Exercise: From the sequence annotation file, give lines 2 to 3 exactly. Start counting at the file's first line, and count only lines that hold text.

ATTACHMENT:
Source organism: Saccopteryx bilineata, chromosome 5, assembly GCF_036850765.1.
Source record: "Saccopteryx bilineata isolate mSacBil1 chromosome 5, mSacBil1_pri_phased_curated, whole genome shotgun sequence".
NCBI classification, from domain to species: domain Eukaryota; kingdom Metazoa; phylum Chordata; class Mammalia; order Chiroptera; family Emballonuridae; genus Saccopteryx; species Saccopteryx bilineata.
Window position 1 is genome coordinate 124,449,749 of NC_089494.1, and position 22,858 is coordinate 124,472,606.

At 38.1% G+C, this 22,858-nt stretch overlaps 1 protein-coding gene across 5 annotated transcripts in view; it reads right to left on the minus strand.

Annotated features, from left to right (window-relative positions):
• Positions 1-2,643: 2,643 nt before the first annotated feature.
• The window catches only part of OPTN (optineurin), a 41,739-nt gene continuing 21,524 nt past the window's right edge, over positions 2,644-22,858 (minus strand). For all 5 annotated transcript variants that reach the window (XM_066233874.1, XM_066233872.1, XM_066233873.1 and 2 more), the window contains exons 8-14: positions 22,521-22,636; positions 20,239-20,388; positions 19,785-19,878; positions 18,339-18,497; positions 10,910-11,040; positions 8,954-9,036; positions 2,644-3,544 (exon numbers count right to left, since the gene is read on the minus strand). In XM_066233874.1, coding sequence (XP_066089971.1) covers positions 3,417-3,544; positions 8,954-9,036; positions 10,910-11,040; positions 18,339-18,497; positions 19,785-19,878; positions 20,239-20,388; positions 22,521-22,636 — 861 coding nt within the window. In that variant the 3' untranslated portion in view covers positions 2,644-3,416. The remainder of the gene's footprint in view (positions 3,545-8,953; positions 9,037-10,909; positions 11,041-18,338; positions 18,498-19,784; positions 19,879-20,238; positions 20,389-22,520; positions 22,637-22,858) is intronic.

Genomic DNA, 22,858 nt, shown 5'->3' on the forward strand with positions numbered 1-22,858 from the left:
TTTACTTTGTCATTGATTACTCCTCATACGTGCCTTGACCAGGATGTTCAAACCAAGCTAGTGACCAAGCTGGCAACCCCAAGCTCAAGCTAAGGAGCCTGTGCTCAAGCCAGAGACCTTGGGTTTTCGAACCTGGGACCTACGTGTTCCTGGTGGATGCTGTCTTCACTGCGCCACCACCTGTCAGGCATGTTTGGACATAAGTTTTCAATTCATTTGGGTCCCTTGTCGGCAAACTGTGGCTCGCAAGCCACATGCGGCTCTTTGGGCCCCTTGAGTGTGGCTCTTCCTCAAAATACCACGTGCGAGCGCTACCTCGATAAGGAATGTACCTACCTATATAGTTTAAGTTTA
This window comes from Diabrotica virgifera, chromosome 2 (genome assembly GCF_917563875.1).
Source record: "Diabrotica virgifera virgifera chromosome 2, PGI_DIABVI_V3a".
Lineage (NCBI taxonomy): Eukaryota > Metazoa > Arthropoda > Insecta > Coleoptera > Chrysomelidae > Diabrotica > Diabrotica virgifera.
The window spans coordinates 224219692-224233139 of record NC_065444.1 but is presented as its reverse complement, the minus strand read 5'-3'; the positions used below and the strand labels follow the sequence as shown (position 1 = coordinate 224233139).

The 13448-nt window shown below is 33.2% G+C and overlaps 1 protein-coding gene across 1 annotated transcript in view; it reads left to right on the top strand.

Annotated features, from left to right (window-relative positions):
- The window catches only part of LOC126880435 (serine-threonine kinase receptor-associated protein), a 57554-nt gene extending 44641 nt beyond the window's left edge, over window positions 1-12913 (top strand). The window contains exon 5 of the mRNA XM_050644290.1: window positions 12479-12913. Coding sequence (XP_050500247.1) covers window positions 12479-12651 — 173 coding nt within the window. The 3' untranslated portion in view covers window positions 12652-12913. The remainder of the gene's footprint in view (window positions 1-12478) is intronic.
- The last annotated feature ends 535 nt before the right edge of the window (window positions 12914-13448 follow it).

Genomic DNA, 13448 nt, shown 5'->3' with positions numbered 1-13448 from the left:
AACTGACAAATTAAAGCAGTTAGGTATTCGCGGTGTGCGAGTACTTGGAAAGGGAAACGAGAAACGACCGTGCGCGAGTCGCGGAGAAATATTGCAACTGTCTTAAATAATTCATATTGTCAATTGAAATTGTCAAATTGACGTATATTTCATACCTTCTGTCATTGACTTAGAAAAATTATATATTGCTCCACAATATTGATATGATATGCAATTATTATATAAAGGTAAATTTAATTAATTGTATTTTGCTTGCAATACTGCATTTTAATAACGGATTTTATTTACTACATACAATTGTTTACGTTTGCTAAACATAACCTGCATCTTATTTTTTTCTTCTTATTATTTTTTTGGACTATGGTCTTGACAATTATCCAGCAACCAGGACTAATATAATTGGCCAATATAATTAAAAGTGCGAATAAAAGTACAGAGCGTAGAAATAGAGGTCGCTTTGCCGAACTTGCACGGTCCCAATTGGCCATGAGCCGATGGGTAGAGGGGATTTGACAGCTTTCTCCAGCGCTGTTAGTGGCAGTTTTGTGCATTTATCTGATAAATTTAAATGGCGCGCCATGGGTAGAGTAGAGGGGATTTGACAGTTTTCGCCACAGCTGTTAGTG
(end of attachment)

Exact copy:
Source record: "Saccopteryx bilineata isolate mSacBil1 chromosome 5, mSacBil1_pri_phased_curated, whole genome shotgun sequence".
NCBI classification, from domain to species: domain Eukaryota; kingdom Metazoa; phylum Chordata; class Mammalia; order Chiroptera; family Emballonuridae; genus Saccopteryx; species Saccopteryx bilineata.